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Why I’ve Sold BP plc

At heart I am a contrarian investor: I buy when others are selling, and sell when others are buying. This is the reason I bought into BP (LSE: BP) (NYSE: BP.US) a couple of years ago.

After the Deepwater Horizon explosion the BP share price crashed. Often when disaster comes, the share price falls dramatically, only then to recover gradually.

Take the example of Barclays after the LIBOR scandal, or Standard Chartered after the Iranian money-laundering scandal. Their share prices tumbled, only to recover over the course of subsequent weeks, months and years.

I was hoping for a similar recovery in the share price of BP, but so far it has disappointed. The share price has been trading within a range for what seems like ages.

Why BP is a sell

I think the lack of increase in the company’s share price is explained by the size and scale of the Gulf of Mexico disaster. Whereas Barclays and Standard Chartered lost several hundred million pounds, BP has suffered a loss so far of around £30 billion, and there is still more litigation to come.

The scale of the company’s losses are unprecedented. BP has had to sell a range of assets, dramatically reducing the profits of the company. What’s more, even excluding the Deepwater Horizon losses, the profitability of the exploration and production business is edging downwards as global oil reserves gradually decrease.

So I have decided to sell BP.

Why I’ve bought this company instead

So what have I bought instead? Well, you may be surprised to hear that I have bought another oil company, because I think that there actually is a bright future for the oil industry.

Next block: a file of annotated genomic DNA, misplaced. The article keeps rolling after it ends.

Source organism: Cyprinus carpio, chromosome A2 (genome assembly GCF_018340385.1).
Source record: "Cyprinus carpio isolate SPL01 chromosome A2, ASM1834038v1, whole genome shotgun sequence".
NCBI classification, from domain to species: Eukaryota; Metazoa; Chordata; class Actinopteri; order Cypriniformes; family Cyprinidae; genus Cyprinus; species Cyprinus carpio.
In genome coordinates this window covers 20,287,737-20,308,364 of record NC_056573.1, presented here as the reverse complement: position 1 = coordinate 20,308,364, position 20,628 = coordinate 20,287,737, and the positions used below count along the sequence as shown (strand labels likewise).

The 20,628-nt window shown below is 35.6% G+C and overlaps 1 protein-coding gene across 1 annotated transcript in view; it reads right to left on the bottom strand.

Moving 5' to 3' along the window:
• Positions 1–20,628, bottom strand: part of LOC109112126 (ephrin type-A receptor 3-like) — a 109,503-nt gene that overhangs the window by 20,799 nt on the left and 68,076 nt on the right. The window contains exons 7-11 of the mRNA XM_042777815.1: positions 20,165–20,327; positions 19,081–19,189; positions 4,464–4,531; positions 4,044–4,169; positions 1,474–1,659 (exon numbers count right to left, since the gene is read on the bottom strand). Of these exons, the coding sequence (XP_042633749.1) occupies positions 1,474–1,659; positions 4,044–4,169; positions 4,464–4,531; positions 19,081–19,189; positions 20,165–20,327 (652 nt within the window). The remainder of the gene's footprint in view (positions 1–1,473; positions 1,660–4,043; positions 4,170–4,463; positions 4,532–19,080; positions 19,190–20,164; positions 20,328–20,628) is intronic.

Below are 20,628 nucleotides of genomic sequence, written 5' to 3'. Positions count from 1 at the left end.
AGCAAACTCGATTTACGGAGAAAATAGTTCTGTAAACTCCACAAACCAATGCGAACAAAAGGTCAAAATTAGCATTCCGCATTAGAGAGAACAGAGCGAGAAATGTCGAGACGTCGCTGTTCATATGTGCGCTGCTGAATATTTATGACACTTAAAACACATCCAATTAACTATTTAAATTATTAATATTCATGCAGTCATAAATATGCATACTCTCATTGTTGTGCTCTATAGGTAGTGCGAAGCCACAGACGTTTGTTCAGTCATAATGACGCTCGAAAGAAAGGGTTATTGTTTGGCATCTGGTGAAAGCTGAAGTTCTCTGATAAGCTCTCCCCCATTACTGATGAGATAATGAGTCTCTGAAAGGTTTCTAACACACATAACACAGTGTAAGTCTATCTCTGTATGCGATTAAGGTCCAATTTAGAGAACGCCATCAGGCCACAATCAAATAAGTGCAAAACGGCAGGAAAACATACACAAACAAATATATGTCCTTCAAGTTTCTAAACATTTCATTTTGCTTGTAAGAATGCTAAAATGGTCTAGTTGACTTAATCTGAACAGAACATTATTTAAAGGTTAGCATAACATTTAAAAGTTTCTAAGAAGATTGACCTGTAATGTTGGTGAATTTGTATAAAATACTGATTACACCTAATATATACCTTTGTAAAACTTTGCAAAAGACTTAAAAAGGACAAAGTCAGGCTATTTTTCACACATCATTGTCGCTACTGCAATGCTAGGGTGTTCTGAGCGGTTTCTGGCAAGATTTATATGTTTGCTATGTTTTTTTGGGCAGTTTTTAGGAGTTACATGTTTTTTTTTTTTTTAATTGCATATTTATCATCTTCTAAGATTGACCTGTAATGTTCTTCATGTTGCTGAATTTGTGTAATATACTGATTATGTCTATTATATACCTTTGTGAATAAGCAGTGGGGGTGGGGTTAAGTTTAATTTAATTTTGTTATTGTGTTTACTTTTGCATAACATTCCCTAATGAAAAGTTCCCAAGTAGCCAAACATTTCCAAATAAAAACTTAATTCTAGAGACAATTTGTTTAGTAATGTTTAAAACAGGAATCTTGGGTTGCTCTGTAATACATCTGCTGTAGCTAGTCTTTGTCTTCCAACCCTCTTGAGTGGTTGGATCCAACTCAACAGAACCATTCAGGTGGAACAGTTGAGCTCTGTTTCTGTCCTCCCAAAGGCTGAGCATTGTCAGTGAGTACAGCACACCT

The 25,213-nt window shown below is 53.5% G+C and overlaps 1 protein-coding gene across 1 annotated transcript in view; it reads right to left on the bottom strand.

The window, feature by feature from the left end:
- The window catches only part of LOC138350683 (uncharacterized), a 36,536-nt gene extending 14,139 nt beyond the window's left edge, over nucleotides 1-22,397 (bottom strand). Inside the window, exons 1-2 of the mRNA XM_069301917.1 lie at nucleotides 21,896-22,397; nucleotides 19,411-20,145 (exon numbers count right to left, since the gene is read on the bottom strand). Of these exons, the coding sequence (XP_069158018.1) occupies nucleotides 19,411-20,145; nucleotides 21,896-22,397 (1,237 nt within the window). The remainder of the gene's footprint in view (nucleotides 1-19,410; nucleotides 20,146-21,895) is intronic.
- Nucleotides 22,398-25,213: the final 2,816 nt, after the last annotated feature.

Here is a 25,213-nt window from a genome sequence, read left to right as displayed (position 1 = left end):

A decade ago, people thought that the gas industry was in its twilight years. Then shale gas was discovered, and suddenly a new energy boom was launched.

Now people are thinking laterally about oil, too. People have talked about a coming ‘oil crunch’, where demand shoots up, leading to rocketing oil prices, and perhaps bringing about the long-awaited transition to electric vehicles and fuel cells.

But people have not considered the potential of oil sands. This resource was once seen as pie in the sky, but high oil prices, rapidly advancing extraction technologies, plus an expanding pipeline network, mean that oil sands have suddenly become viable.

That’s why I have bought into Suncor (TSE: SU), the world’s leading oil-sands business, which is poised to boom as investment in oil sands takes off.

But I hear you say, BP is much cheaper than Suncor. Certainly BP has a lower P/E ratio. However, if you check the book value of each company you will find that BP’s price to book value is 1.1, while Suncor’s price to book value is 1.35.

On this fundamental valuation ratio, despite all BP’s troubles, it is only marginally cheaper than Suncor. Yet Suncor is a company that can look forward to rapid growth, whereas I’m afraid I think BP is a company in decline.

That’s why I have sold BP and bought Suncor.

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> Prabhat owns shares in Barclays, Standard Chartered and Suncor. The Motley Fool owns shares in Standard Chartered.